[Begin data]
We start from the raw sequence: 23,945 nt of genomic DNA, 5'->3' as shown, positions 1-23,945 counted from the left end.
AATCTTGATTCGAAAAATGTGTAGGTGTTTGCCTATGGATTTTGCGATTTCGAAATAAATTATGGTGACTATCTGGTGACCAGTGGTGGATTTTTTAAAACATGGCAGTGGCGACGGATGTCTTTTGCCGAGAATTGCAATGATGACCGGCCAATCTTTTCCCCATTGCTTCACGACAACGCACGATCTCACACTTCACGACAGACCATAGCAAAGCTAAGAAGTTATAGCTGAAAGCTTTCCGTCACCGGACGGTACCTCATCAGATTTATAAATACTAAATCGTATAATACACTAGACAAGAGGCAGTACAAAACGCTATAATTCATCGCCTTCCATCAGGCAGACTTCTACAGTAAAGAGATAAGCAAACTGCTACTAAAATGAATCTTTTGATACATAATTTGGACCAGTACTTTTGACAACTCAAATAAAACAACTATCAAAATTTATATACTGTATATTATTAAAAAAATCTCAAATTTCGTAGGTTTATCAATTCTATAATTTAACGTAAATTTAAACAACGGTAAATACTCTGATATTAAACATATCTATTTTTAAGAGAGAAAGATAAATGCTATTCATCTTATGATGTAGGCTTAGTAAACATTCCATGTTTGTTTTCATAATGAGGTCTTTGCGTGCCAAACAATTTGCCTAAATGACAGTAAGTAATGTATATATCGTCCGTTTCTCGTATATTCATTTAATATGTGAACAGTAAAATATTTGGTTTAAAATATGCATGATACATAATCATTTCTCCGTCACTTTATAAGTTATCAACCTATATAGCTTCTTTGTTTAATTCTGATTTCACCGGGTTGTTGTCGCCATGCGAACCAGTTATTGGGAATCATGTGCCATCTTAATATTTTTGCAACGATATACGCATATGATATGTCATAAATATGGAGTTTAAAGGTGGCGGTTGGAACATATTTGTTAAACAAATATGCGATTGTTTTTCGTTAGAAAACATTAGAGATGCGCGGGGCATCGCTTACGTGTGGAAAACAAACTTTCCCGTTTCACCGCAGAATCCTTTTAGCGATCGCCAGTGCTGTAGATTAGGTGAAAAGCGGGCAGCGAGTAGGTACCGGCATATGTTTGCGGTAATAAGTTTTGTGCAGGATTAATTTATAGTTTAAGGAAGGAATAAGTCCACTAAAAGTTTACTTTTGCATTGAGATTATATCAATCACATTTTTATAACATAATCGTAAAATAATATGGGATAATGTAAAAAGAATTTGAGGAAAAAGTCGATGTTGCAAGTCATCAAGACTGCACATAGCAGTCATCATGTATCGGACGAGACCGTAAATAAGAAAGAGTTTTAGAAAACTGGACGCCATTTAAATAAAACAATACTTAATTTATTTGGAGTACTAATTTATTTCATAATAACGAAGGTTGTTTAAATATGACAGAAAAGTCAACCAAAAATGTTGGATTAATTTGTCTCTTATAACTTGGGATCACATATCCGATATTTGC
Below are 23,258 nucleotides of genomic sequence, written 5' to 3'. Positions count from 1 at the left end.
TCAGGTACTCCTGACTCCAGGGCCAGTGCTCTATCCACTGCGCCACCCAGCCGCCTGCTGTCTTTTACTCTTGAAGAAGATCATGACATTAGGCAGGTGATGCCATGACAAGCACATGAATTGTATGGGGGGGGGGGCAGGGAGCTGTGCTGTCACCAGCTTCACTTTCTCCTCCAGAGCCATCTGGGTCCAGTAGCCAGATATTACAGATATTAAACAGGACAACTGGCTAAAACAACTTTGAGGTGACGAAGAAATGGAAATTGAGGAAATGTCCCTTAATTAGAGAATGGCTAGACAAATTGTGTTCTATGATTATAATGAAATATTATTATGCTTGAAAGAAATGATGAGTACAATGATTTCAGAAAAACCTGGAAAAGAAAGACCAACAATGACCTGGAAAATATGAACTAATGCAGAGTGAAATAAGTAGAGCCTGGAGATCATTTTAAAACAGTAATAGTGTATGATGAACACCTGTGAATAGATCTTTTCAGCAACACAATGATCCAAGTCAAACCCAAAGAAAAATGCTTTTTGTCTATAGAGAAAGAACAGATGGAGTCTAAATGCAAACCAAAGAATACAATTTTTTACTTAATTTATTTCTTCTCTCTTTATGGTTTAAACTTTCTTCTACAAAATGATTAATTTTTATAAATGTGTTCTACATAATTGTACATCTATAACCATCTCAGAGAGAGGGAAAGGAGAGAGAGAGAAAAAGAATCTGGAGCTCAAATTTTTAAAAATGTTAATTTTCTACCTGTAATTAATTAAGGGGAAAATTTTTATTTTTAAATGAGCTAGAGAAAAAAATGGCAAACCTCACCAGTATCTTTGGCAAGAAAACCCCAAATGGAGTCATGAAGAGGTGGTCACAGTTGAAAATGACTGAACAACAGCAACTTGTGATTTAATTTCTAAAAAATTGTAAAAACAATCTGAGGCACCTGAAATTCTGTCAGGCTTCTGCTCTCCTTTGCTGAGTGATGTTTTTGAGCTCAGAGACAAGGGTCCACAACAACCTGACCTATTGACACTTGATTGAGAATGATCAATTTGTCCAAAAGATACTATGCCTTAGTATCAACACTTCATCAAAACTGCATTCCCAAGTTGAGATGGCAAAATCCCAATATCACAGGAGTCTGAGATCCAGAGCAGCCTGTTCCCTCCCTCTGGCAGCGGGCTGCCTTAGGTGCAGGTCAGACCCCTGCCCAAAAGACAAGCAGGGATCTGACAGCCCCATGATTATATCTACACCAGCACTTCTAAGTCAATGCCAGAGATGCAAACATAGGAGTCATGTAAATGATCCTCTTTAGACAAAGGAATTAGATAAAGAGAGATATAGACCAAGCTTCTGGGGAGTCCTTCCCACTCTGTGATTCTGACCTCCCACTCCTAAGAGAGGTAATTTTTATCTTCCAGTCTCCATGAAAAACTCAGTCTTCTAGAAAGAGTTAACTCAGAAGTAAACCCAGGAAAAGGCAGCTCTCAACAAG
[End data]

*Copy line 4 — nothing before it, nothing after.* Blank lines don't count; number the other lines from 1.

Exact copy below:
TCAGGTACTCCTGACTCCAGGGCCAGTGCTCTATCCACTGCGCCACCCAGCCGCCTGCTGTCTTTTACTCTTGAAGAAGATCATGACATTAGGCAGGTGATGCCATGACAAGCACATGAATTGTATGGGGGGGGGGGCAGGGAGCTGTGCTGTCACCAGCTTCACTTTCTCCTCCAGAGCCATCTGGGTCCAGTAGCCAGATATTACAGATATTAAACAGGACAACTGGCTAAAACAACTTTGAGGTGACGAAGAAATGGAAATTGAGGAAATGTCCCTTAATTAGAGAATGGCTAGACAAATTGTGTTCTATGATTATAATGAAATATTATTATGCTTGAAAGAAATGATGAGTACAATGATTTCAGAAAAACCTGGAAAAGAAAGACCAACAATGACCTGGAAAATATGAACTAATGCAGAGTGAAATAAGTAGAGCCTGGAGATCATTTTAAAACAGTAATAGTGTATGATGAACACCTGTGAATAGATCTTTTCAGCAACACAATGATCCAAGTCAAACCCAAAGAAAAATGCTTTTTGTCTATAGAGAAAGAACAGATGGAGTCTAAATGCAAACCAAAGAATACAATTTTTTACTTAATTTATTTCTTCTCTCTTTATGGTTTAAACTTTCTTCTACAAAATGATTAATTTTTATAAATGTGTTCTACATAATTGTACATCTATAACCATCTCAGAGAGAGGGAAAGGAGAGAGAGAGAAAAAGAATCTGGAGCTCAAATTTTTAAAAATGTTAATTTTCTACCTGTAATTAATTAAGGGGAAAATTTTTATTTTTAAATGAGCTAGAGAAAAAAATGGCAAACCTCACCAGTATCTTTGGCAAGAAAACCCCAAATGGAGTCATGAAGAGGTGGTCACAGTTGAAAATGACTGAACAACAGCAACTTGTGATTTAATTTCTAAAAAATTGTAAAAACAATCTGAGGCACCTGAAATTCTGTCAGGCTTCTGCTCTCCTTTGCTGAGTGATGTTTTTGAGCTCAGAGACAAGGGTCCACAACAACCTGACCTATTGACACTTGATTGAGAATGATCAATTTGTCCAAAAGATACTATGCCTTAGTATCAACACTTCATCAAAACTGCATTCCCAAGTTGAGATGGCAAAATCCCAATATCACAGGAGTCTGAGATCCAGAGCAGCCTGTTCCCTCCCTCTGGCAGCGGGCTGCCTTAGGTGCAGGTCAGACCCCTGCCCAAAAGACAAGCAGGGATCTGACAGCCCCATGATTATATCTACACCAGCACTTCTAAGTCAATGCCAGAGATGCAAACATAGGAGTCATGTAAATGATCCTCTTTAGACAAAGGAATTAGATAAAGAGAGATATAGACCAAGCTTCTGGGGAGTCCTTCCCACTCTGTGATTCTGACCTCCCACTCCTAAGAGAGGTAATTTTTATCTTCCAGTCTCCATGAAAAACTCAGTCTTCTAGAAAGAGTTAACTCAGAAGTAAACCCAGGAAAAGGCAGCTCTCAACAAG